Companies that own the application marketplaces say they, too, are on the watch for fraudulent apps. At Apple, the policy is to vet each application before it appears in the App Store. But no system is foolproof. For example, there are apps for so-called jail-broken iPhones, which are unlocked in order to allow the use of other networks besides AT & T or to download applications sold on third-party marketplaces. The practice makes the compromised phones more prone to fraud. Apple spokeswoman Trudy Muller says the company takes security "very seriously and has a great track record of addressing potential vulnerabilities before they can affect users."
Google's Android Market, meanwhile, is considered more open than Apple's App Store and relies on its community to flag fraudulent applications, Moeller says. While Google removes apps that violate its policy, that's only after they have appeared on the company's marketplace, where they could have been downloaded and installed by customers.
"The Android Market content policy clearly states that we do not allow applications on Android Market to identify themselves with third-party marks (of conformity) without permission," a Google spokeswoman says. "If an application violates the content policy, we will remove it from Android Market, and developer accounts will be terminated for repeated violations."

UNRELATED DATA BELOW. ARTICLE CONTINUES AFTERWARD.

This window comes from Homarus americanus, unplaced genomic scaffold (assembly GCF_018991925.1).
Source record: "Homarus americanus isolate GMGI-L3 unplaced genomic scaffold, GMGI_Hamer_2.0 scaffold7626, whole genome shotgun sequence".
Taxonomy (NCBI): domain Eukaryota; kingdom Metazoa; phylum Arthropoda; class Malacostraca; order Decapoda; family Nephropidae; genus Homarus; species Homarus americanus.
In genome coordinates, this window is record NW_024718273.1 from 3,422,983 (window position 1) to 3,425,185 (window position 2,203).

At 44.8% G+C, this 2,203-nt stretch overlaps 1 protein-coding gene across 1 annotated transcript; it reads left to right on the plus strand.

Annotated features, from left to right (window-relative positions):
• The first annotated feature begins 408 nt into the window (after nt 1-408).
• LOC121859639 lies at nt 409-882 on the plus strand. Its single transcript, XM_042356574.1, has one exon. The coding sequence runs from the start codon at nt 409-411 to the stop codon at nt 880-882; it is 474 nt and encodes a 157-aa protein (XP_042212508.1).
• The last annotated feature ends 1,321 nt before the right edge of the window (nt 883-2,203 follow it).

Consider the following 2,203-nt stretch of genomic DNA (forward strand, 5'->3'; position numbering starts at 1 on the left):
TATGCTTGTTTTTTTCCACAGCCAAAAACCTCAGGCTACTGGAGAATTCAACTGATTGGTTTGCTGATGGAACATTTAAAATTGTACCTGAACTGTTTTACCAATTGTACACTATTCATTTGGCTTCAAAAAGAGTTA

There are a few steps consumers can take to avoid this new type of fraud. You could download your bank's application through its own website. A legitimate application will require you to go through an authentication process to register your phone and create an original user name and password, says Emmett Higdon, a senior analyst with Forrester Research who covers online and mobile financial services.
Or you could use your phone's browser to link directly with your bank's website instead of downloading an application, Moeller says.
Ultimately, it will be up to the banks and wireless companies to detect this type of fraud and keep it from reaching their customers in the first place. "This is part of the natural progression of rolling out a new channel," Higdon says. "We went through this with online banking and will go through this all over again with mobile banking."
This article was reported by Aleksandra Todorova for SmartMoney.
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